We all love the feeling of winning new accounts. It’s a great rush, there’s tremendous peer and management recognition, celebrations-a-plenty, plus there’s the ultimate satisfaction of unseating an incumbent competitor and no doubt anticipating the compelling financial rewards coming your way.
And rightly so.
Because winning new accounts is hard work, and getting harder. Customers are putting up more barriers to entry, doing their research online and avoiding salespeople more effectively as each year goes by. But I still see many sales leaders banking heavily on new account business to achieve growth goals, for many, winning new business has become the shiny object of the sales world.
There is little doubt that businesses and executives need to make a huge effort in that area, but it should be part of an overall strategy that puts customer retention and growth directly at the centre. There’s an increasing recognition and body of thought that the path to profitability and sustainable growth is through maximising your existing accounts first and foremost. Here are nine compelling reasons why.
1. Less effort/Less cost.
According to a number of studies, securing new customers is 5-25 times more effort and cost than driving sales from existing customers. Salesforce estimates that it is 6-7 times more expensive to gain a new customer than it is to keep an existing one.
2. Higher profitability.
There’s a lot of leverage to the bottom line by growing existing customers. According to research undertaken by Bain, increasing customer retention by 5% can impact profitability by between 25% and 95%!
3. Better close rates.
Close rates are substantially higher for existing customers versus new customers – 60-80% close rate for existing customers compared to 10-30% for new accounts. This will obviously flow through to sales productivity and profitability.
4. Account acquisition is getting tougher.
New account acquisition has been getting progressively harder in the past few years, as buyers become more adept at avoiding salespeople. Did you know that buyers are now completing 70-80% of their buying journey without ever meeting a salesperson? With so many sources of information for product research, reviews and references, customers simply don’t need a salesperson until the final stages of the buying process. And, by then, it can be too late to really influence their direction.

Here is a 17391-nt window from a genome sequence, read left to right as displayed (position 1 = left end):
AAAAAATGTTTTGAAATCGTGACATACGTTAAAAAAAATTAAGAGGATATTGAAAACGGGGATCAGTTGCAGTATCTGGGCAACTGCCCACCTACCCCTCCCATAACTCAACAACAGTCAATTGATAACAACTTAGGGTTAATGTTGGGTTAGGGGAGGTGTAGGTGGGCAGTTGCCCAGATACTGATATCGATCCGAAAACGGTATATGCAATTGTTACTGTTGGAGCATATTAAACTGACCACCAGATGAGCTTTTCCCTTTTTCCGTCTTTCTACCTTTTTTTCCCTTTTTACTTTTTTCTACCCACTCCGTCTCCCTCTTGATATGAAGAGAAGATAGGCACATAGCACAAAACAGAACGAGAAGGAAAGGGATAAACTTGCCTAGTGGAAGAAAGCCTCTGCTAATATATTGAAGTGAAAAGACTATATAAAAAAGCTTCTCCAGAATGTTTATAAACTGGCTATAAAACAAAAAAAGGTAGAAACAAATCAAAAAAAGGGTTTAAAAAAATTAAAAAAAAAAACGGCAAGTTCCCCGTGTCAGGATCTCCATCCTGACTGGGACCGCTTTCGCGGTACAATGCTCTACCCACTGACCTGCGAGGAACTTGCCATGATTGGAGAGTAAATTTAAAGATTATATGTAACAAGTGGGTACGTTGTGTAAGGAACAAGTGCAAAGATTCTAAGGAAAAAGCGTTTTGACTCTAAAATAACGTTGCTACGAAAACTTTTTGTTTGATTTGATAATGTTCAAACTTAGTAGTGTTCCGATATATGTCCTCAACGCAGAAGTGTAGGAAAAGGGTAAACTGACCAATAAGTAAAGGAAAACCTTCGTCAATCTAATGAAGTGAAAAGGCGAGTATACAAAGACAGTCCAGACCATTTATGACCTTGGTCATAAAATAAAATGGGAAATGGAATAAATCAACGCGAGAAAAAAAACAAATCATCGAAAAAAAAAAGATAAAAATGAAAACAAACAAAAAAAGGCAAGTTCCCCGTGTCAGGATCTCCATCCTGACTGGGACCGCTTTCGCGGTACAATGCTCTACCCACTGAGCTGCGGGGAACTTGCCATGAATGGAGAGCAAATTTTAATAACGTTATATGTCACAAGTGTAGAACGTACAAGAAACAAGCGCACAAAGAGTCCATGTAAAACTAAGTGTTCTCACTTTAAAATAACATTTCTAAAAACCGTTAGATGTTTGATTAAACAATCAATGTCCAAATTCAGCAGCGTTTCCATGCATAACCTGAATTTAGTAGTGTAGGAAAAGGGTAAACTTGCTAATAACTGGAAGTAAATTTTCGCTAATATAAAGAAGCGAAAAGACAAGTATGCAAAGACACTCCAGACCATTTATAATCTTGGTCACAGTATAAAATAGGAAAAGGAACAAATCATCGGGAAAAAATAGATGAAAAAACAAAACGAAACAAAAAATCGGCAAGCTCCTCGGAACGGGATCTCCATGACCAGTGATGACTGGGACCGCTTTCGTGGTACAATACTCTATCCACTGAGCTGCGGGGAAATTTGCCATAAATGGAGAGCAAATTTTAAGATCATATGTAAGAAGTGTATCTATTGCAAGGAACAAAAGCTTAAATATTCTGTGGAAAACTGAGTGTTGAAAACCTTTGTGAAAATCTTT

5. Creates a strong and sustainable business.
Existing customers should always be a large part of your business. According to Gartner, 80% of your revenue will come from just 20% of your existing customers.
6. A powerful differentiator.
Many organisations, read ‘your competitors’, do not get this right and take existing customers for granted. We know from our own experiences that there are few companies that do this really well.
7. Build your war chest.
Having a growing and satisfied account base helps you build the profitability to be aggressive on the account acquisition side. You will need deep pockets to sustain acquisition efforts and unseat entrenched competitors. New accounts are getting more difficult and expensive to win, so this needs to be funded by serving existing customers extremely well.
8. It’s mandatory for survival.
If nurturing and growing your relationships with existing customers is the path to growth and profitability, then the inverse is also true. Lose good, valuable and profitable customers on a regular basis and your business will be negatively impacted. Thinking that you can replace lost customers with new ones all the time is like pouring water into a leaky bucket.
9. A powerful referral and reference engine.
Satisfied and growing existing customers are the best source of referrals and reference sites – this is the most powerful lead generation engine for winning new accounts! Again, this is even more critical, as the barriers to winning new business get higher.
Nothing is harder than gaining new customers, but few things are as important as retaining existing ones and looking after those clients you already have. Hopefully, these nine compelling reasons should have convinced you that having a major focus on growing your existing customers is key.
Even if you’re in startup mode and acquiring new accounts, you already need to be thinking about how to manage and retain them, as the accounts you sign now should be the backbone of future revenues. You work hard to gain them so don’t let that effort go down the drain.
So, what’s next and how do you make it happen? I’ll follow up in future posts with important tips on how to get your retention program humming and delivering results. In the meantime, leave a comment below and share your thoughts with me.
If you are looking for assistance with your sales strategy and structure, feel free to get in touch with me at [email protected]. I’d be more than happy to have a short introductory discussion to understand your situation and where we might be able to assist.